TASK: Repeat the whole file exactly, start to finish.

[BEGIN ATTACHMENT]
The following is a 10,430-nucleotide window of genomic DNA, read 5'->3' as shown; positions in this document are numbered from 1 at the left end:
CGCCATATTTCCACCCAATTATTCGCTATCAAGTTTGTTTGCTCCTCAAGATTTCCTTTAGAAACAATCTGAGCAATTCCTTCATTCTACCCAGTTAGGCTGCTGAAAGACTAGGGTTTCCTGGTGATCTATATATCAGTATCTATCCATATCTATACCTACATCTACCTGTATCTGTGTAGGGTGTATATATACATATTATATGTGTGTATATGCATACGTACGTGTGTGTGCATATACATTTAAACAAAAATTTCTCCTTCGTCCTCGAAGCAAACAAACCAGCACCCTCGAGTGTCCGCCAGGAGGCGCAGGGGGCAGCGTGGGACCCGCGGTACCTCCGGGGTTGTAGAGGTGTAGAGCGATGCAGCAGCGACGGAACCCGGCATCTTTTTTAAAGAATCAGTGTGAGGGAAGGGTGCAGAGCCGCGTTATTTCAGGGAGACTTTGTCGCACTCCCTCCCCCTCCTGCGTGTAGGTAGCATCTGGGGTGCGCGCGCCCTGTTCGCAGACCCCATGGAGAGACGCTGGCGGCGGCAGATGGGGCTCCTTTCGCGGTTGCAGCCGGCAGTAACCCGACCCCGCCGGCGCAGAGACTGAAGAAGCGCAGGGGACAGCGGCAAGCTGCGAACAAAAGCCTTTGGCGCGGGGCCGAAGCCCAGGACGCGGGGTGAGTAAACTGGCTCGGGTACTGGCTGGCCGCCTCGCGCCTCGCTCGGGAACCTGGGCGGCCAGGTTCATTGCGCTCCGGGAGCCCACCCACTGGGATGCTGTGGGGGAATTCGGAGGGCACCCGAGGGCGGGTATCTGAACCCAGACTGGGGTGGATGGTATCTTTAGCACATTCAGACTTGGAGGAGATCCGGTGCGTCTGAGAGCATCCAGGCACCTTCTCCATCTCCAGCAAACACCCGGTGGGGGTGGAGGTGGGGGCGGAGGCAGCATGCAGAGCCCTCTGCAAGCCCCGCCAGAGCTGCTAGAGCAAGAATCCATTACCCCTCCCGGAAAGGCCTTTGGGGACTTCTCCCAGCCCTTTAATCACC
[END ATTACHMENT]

The following is a 10,430-nucleotide window of genomic DNA, read 5'->3' as shown; positions in this document are numbered from 1 at the left end:
CGCCATATTTCCACCCAATTATTCGCTATCAAGTTTGTTTGCTCCTCAAGATTTCCTTTAGAAACAATCTGAGCAATTCCTTCATTCTACCCAGTTAGGCTGCTGAAAGACTAGGGTTTCCTGGTGATCTATATATCAGTATCTATCCATATCTATACCTACATCTACCTGTATCTGTGTAGGGTGTATATATACATATTATATGTGTGTATATGCATACGTACGTGTGTGTGCATATACATTTAAACAAAAATTTCTCCTTCGTCCTCGAAGCAAACAAACCAGCACCCTCGAGTGTCCGCCAGGAGGCGCAGGGGGCAGCGTGGGACCCGCGGTACCTCCGGGGTTGTAGAGGTGTAGAGCGATGCAGCAGCGACGGAACCCGGCATCTTTTTTAAAGAATCAGTGTGAGGGAAGGGTGCAGAGCCGCGTTATTTCAGGGAGACTTTGTCGCACTCCCTCCCCCTCCTGCGTGTAGGTAGCATCTGGGGTGCGCGCGCCCTGTTCGCAGACCCCATGGAGAGACGCTGGCGGCGGCAGATGGGGCTCCTTTCGCGGTTGCAGCCGGCAGTAACCCGACCCCGCCGGCGCAGAGACTGAAGAAGCGCAGGGGACAGCGGCAAGCTGCGAACAAAAGCCTTTGGCGCGGGGCCGAAGCCCAGGACGCGGGGTGAGTAAACTGGCTCGGGTACTGGCTGGCCGCCTCGCGCCTCGCTCGGGAACCTGGGCGGCCAGGTTCATTGCGCTCCGGGAGCCCACCCACTGGGATGCTGTGGGGGAATTCGGAGGGCACCCGAGGGCGGGTATCTGAACCCAGACTGGGGTGGATGGTATCTTTAGCACATTCAGACTTGGAGGAGATCCGGTGCGTCTGAGAGCATCCAGGCACCTTCTCCATCTCCAGCAAACACCCGGTGGGGGTGGAGGTGGGGGCGGAGGCAGCATGCAGAGCCCTCTGCAAGCCCCGCCAGAGCTGCTAGAGCAAGAATCCATTACCCCTCCCGGAAAGGCCTTTGGGGACTTCTCCCAGCCCTTTAATCACC